After a sad spell, I return with good news, energy, and curiosity alight, thanks to the fabulous new book by art historian Samantha Noël which just arrived today. I made Respect quilt no. 7 for her, in fact, in memory of our time together during the years at Notre Dame and in admiration for her work. She works on Black artists and culture-creators of the Caribbean and the USA, and shows how their creations are interwoven with real aesthetic merit and political intention, despite being misunderstood or written off by the authorities. I’ve been waiting for my copy of the book so that I could pose the quilt with it, and the combination is even better than I imagined. I love the way the quilt’s vibe matches the message of the book! dancing people, tropical landscapes, a jaunty air of subversion–they are soulmates. Knowing it was destined to Samantha, I made this quilt particularly bright and cheerful. Do you see the visual reminder of the year it was made?*
A couple passages will show you why I’m such a fan of the book. It’s Samantha Noël’s ability to bring you right into the scene, to take the reader on a sensory journey to Trinidad or Cuba, to jangling cities and noisy jungles, where a luscious tropical heat shields a whole different world of smells, sights, and sounds and people with deep customs and histories linking them to Africa and the islands. Or to the glamorous world of Josephine Baker in the 1920s, when she took Paris by storm. (It is still sickening to remember that despite amazing talent, Baker was rebuffed at home in the USA, and that some part of her success was due to her concession to perform in the nude, with a male partner, a titillating danse des sauvages for white audiences). Noël’s focus on Black culture, island diasporas, and Southern histories is also a breath of new air into my Northwestern life, and one I’m eager to take in. Plus there’s a very intriguing photo of Maya Angelou on an album cover, as “Miss Calypso,” that I’m dying to explore!
Samantha Noël paints a complicated picture of the jamettes, or women who belonged to the poor of urban Trinidad, whose male counterparts were called badjohns. Instead of consigning them to the toxic influences that dominated their daily lives (abuse, sex work, poverty), she also notes the feisty, flamboyant style they embraced and the important role they played in the neighborhood. Famous jamettes–Yvonne “Bubulups” Smith and Gateway Elaine, for example–could be seen during street happenings of all kinds, from political protests to Carnival carousing. The consequences were sometimes dire, as the author notes:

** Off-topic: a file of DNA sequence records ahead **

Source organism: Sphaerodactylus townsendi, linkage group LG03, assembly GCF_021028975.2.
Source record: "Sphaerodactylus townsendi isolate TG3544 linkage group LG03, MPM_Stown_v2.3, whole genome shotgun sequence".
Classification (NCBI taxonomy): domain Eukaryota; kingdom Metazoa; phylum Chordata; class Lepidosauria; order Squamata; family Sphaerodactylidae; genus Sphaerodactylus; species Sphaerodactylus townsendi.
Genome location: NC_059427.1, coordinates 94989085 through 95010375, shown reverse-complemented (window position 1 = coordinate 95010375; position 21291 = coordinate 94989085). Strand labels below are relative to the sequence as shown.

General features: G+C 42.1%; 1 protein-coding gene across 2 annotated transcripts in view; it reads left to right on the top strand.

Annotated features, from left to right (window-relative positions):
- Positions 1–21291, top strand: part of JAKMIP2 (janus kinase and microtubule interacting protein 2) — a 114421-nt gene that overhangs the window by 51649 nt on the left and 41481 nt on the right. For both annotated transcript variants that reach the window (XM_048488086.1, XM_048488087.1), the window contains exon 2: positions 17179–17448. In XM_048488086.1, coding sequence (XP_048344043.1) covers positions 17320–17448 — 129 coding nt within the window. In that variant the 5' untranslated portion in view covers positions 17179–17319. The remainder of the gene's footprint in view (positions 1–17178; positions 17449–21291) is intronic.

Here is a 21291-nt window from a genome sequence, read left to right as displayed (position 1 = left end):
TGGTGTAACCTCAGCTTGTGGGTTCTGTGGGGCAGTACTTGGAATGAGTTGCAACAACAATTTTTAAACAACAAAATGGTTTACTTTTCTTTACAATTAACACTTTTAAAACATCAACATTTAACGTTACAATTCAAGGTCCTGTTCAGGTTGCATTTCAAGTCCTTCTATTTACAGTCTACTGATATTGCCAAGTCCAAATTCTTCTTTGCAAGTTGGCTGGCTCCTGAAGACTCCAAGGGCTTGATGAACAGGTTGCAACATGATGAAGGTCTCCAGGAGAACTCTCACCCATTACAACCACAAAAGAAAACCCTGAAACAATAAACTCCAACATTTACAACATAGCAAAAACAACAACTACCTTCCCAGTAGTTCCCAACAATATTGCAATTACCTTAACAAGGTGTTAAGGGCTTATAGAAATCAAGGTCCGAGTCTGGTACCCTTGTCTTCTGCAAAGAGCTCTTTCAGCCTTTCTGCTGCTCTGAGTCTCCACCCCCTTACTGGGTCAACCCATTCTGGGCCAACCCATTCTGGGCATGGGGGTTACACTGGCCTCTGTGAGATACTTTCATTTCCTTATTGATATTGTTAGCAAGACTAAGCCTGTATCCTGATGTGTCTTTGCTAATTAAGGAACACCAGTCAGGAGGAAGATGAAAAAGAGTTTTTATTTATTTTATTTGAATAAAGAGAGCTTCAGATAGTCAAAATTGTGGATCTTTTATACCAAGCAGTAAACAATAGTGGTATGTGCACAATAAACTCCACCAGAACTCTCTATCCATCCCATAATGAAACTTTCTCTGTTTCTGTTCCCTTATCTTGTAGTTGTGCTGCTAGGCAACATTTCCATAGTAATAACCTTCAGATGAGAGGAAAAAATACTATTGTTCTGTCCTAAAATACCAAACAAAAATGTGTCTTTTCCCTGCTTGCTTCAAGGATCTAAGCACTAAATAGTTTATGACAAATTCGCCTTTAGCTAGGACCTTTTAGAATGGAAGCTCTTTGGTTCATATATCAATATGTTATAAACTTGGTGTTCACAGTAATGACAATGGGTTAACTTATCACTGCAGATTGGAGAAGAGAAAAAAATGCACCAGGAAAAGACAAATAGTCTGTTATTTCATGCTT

“When Bubulups initiated a battle with her opponents, policemen arrested a naked and wounded Bubulups. … The difficulty of a jamette’s life is best summed up in Jean’s words: ‘Listen to me Dinah. … The road I walk had nothing. It didn’t have no money, no food. I didn’t have no mother. I didn’t have no father. All I ever wanted in my life was money and that is the only way I know how to do it. And that is how I am going down.’ … society branded them vulgar. As uncouth spectacles, their physiques gestured indiscretion against the repressive colonial order. Vulgar now became the pejorative agent in the sociocultural framing of these Black working-class women.
… she captures the attention of onlookers. Her monumental presence captured in the photograph also highlights her explicit control of the domain around her as she literally makes space, transforming the tropical, colonial territory as she traverses it.
Their movements were akin to the steel bands, whose rhythmic and melodic sound also emitted an unruly flair as the steel pan voiced the Black masses’ desire for acknowledgment of their political, social, and creative presence. The jamettes thus reveled in the music in their costumes, oscillating their hips with their arms akimbo, some waving the flags of their affiliated steel bands and others simply moving to the music while singing refrains from popular calypsos. If the jamettes were indeed primitive, it is because they were appropriating primitivity in their performance as a means of challenging the colonial order.” (pp. 133-135 in Tropical Aesthetics of Black Modernism, Duke University Press, 2021).
Select Honey Girl quilts will be on sale for one day only, March 10, 2021. Check it out!
photo of Maya Angelou album cover courtesy of: By Source (WP:NFCC#4), Fair use, https://en.wikipedia.org/w/index.php?curid=36595496
*the ox on the green & yellow square is a symbol of 2021: Year of the Ox according to the Chinese zodiac.